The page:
Tuesday, March 30, 2010


3-11-07012.jpg picture by flyingmulefarm

Our friend Ellen emailed us last night that she'd had to euthanize Paige, her oldest border collie.  Just over three years ago, Ellen let us use Paige, who was then 11 years old.  Paige had been an incredible trial dog.  While she had slowed down a bit, she was still an incredible farm dog.  I learned an incredible amount about working dogs from her.

Paige was a character.  I picked her up from Ellen at a sheep dog trial in Zamora in mid February.  On the drive home, she proceeded to eat the crackers Sami had packed for my lunch.  That night, she pulled a tray of cookies off the kitchen counter, too.  During her first month with us, she also destroyed a tri-tip we had thawing on the counter.  We've since decided that Ellen's dogs are genetically coded to counter-surf.

Ellen warned us about Paige's intolerance for children, especially small children.  Our youngest daughter, Emma, was 3 years old at the time.  She and Paige became fast friends.  One of my favorite photos from this time is of Emma reading "The Very Hungary Caterpillar" to Paige on our kitchen floor.  In November that year, our oldest daughter, Lara, trialed Paige in Auburn and in Plymouth.  Their teamwork and determination brought tears to my eyes.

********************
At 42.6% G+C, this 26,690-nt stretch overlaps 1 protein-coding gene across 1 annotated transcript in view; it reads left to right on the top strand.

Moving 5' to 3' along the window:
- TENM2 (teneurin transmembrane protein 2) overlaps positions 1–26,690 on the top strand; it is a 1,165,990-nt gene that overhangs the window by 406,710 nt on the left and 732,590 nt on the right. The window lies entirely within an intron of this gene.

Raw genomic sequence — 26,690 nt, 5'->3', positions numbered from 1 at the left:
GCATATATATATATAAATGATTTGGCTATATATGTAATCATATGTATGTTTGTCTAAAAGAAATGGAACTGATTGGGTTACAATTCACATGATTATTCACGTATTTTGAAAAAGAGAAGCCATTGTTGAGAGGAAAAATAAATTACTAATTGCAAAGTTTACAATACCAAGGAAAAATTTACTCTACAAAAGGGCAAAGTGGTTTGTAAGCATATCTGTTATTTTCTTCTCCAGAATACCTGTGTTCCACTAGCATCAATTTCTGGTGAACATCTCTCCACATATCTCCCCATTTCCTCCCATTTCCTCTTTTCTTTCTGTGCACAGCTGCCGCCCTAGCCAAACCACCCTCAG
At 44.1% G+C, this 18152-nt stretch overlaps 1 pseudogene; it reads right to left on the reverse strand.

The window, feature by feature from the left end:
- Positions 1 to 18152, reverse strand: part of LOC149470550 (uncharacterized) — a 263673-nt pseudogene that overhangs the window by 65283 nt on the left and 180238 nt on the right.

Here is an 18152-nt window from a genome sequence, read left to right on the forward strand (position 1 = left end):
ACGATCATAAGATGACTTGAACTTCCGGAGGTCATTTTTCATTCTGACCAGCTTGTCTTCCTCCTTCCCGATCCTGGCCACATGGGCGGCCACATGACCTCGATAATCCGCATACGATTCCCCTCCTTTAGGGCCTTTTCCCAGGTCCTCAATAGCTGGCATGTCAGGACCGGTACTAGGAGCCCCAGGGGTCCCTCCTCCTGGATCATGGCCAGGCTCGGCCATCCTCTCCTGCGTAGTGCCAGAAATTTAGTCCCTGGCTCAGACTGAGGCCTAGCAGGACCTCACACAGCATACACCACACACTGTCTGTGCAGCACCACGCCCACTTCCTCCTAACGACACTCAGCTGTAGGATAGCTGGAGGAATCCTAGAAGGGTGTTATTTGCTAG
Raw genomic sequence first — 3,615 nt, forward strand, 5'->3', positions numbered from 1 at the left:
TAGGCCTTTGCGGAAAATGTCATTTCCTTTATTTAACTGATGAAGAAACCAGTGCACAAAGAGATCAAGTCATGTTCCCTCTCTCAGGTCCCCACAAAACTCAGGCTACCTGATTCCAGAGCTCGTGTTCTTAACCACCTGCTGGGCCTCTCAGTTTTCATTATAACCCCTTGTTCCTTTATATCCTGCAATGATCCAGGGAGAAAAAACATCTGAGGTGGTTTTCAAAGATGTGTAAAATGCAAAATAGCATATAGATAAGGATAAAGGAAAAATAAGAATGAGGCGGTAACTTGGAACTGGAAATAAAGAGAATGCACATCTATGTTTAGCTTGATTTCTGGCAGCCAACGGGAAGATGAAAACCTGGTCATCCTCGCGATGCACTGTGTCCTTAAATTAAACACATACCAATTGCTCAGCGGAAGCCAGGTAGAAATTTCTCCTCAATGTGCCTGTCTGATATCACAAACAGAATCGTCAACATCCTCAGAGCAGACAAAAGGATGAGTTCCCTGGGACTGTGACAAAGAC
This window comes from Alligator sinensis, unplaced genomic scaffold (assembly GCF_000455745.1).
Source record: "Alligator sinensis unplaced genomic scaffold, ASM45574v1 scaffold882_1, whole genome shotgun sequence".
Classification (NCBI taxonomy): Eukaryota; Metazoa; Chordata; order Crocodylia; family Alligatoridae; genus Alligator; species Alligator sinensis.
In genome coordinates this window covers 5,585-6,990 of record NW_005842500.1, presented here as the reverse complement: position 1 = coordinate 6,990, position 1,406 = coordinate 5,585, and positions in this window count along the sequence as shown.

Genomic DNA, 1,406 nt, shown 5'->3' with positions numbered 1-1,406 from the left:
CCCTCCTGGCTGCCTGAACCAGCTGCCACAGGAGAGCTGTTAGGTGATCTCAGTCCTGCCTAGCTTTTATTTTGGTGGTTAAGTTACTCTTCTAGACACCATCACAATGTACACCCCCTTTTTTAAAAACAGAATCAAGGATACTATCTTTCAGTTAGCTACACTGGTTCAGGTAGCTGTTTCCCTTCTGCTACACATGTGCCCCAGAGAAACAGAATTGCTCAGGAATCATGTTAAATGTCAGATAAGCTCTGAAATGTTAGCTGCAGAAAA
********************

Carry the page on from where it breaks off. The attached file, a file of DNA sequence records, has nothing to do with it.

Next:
For nearly a year, Paige was my everyday companion in my work with our sheep.  While I purchased another dog through Ellen, Paige was my most reliable helper.  In all honesty, I probably got in Paige's way more than I helped her - she knew things about working sheep that I'll probably never understand completely.  She was the perfect introduction to the culture of working sheep dogs for all of us.  She wasn't a very big dog physically, but she had an enormous heart and a huge personality.
august0112.jpg picture by flyingmulefarm
The last time I worked Paige, I realized that she truly needed to retire.  We had sheep out near a county road after dark.  Paige gathered them and put them back into their pasture, but she could neither hear nor see me when I tried to call her off.  I spent a frantic 45 minutes in the dark looking for her.  I knew that she needed to retire for her own safety.

Ellen picked Paige up from us on the day that we received Mo, a puppy from Ellen's Emer.  We saw her periodically over the next 2 years - usually in Tulelake but at least once in Auburn.  Every time we saw her, Paige seemed to recognize us.  As her health deteriorated, she still wanted to work - she couldn't hear or see very well, but she still knew her job.

Dogs are like teachers in my experience - we are only blessed with truly exceptional teachers (and dogs) a few times during our lifetimes.  Paige was one of those dogs.  We are so grateful to Ellen for sharing her with us.  We'll miss her.

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